Were you recently in a car accident that was caused by another party? If so, you may be dealing with some pain, soreness, and stiffness. However, you may not have any apparent serious injuries. Just because you don't have any injuries right away, though, doesn't mean you aren't injured. Soft tissue injuries to muscle, tendons, and ligaments may not be readily apparent. Concussions can sometimes take days to reveal themselves. Whiplash can result in chronic pain that doesn't appear until well into the future. Even if your injuries aren't obvious, you still may need costly medical attention. Here are three tips on how to manage the settlement process even if you don't have any immediate injuries:
Don't sign a settlement right away. The insurance company of the liable party will likely call you in the days following the accident. They'll likely ask questions about your injuries and ask you to sign a release that says you won't pursue damages for medical expenses. They may even offer you a small settlement amount to sign this release. Don't settle right away. Even if you don't think you're injured, you may need some time to let your injuries develop. You have plenty of time to settle with the insurance company in the future, so there's little benefit to settling right away.
Visit your doctor. Again, even if you don't feel any serious pain, it makes sense to see your doctor right away. The doctor can look for suspicious bruising or marks that may indicate soft tissue damage. They can also put you through a concussion test and take x-rays to look for injuries that may not be obvious. In short, the doctor can identify and document any potential injuries that may develop in the future or that could become more serious. You can then use that documentation to support a demand for a greater settlement from the insurance company.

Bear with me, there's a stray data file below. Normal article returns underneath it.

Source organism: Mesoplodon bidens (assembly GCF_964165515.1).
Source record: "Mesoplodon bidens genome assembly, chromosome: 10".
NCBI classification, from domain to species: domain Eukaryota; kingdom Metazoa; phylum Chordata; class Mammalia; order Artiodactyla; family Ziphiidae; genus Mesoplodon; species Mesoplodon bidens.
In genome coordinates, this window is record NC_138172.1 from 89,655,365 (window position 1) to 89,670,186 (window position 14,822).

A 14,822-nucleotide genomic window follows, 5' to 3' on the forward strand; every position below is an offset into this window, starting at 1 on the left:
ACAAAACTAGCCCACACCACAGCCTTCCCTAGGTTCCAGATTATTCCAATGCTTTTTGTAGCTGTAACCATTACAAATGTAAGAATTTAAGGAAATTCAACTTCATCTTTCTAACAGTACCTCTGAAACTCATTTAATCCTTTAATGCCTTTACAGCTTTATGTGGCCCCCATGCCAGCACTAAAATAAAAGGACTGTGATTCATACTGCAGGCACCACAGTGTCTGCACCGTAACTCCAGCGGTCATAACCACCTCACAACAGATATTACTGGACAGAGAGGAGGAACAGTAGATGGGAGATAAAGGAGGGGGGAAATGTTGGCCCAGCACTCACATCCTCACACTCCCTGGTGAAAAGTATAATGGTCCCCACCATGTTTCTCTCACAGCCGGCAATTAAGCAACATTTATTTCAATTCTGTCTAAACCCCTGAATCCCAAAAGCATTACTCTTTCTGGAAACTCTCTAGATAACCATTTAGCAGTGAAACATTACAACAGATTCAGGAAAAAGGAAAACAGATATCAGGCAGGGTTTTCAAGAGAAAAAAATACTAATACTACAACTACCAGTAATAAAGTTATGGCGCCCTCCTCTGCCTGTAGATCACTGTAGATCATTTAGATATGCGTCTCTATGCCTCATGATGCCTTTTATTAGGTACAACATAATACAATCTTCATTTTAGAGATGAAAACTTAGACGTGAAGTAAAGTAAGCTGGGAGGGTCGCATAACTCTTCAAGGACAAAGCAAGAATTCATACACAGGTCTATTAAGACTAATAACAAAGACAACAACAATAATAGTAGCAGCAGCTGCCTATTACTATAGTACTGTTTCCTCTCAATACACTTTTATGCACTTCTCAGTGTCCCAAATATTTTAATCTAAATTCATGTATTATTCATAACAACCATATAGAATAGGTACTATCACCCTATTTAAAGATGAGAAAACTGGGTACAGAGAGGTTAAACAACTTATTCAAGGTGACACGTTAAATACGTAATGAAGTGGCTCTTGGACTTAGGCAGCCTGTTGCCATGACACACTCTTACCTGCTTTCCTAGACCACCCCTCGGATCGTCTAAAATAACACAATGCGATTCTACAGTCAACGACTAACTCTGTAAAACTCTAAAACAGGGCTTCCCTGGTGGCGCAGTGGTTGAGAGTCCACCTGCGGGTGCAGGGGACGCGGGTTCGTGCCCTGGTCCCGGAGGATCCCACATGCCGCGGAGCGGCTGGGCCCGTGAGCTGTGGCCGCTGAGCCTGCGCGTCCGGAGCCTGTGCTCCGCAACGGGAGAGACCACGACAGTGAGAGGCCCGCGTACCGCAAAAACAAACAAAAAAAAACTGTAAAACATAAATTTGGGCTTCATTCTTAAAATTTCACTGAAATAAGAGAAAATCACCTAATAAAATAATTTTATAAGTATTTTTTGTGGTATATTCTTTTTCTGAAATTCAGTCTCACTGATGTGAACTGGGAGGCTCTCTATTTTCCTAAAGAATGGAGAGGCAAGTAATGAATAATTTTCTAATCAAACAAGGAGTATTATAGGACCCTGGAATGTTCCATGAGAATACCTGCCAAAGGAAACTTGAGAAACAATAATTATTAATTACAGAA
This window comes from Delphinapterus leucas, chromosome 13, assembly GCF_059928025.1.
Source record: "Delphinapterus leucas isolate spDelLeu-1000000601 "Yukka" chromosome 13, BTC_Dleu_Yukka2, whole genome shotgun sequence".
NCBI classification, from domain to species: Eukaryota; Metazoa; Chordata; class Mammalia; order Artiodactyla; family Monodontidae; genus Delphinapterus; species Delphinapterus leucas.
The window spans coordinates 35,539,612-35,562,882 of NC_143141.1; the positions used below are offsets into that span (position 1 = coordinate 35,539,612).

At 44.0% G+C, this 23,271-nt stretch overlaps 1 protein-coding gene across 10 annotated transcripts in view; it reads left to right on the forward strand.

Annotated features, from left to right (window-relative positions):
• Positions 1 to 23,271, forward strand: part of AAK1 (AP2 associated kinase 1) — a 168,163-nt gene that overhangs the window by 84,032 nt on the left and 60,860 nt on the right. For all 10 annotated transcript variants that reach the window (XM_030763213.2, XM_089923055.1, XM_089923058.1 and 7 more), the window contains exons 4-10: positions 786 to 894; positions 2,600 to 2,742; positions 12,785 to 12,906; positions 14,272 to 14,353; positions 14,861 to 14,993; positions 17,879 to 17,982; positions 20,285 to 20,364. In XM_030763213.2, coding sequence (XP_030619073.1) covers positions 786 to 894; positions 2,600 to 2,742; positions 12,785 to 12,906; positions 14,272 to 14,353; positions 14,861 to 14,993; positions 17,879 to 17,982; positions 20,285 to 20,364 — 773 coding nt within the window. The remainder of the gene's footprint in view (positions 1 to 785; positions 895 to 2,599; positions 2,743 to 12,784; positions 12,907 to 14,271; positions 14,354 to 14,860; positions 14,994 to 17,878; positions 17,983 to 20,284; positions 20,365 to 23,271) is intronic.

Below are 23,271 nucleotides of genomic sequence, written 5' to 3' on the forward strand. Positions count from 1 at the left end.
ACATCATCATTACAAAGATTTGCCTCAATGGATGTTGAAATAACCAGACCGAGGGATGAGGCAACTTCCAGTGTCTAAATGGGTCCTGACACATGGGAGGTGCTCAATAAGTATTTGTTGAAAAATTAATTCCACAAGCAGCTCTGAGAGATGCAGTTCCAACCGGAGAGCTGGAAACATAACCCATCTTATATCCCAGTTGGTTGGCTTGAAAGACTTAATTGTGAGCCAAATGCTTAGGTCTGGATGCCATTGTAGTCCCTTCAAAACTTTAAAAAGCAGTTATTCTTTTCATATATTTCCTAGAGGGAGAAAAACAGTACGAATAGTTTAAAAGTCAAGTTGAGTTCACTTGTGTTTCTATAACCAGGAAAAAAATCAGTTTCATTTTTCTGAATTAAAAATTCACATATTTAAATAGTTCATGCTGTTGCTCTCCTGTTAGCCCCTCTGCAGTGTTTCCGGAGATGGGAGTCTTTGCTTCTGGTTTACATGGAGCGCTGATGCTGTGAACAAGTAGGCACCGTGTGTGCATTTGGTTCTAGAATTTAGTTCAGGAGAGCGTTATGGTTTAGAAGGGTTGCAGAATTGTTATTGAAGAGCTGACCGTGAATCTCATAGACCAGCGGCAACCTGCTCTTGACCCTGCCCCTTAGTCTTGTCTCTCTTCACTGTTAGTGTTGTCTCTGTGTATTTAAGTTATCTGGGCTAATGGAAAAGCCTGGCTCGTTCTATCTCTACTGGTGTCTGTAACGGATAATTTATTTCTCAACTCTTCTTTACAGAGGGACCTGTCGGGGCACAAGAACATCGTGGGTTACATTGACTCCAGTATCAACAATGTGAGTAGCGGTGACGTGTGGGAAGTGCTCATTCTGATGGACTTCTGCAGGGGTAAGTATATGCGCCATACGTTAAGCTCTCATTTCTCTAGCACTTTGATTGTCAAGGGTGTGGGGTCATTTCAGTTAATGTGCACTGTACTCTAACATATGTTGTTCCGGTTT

Document any pain or symptoms. If you feel any pain or symptoms in the days following your accident, be sure to write them down. Look for pains that didn't exist prior to the accident. Also be aware of memory issues or sensitivity to light, as these could be symptoms of a concussion. As you document these symptoms, be sure to communicate them to your doctor. He or she can then prescribe further treatment or ask you to come back in for more examination. Those actions should factor into your settlement discussions with the insurance company.
For more information, talk to your auto accident lawyer. He or she can communicate with the insurance company on your behalf and even negotiate your settlement.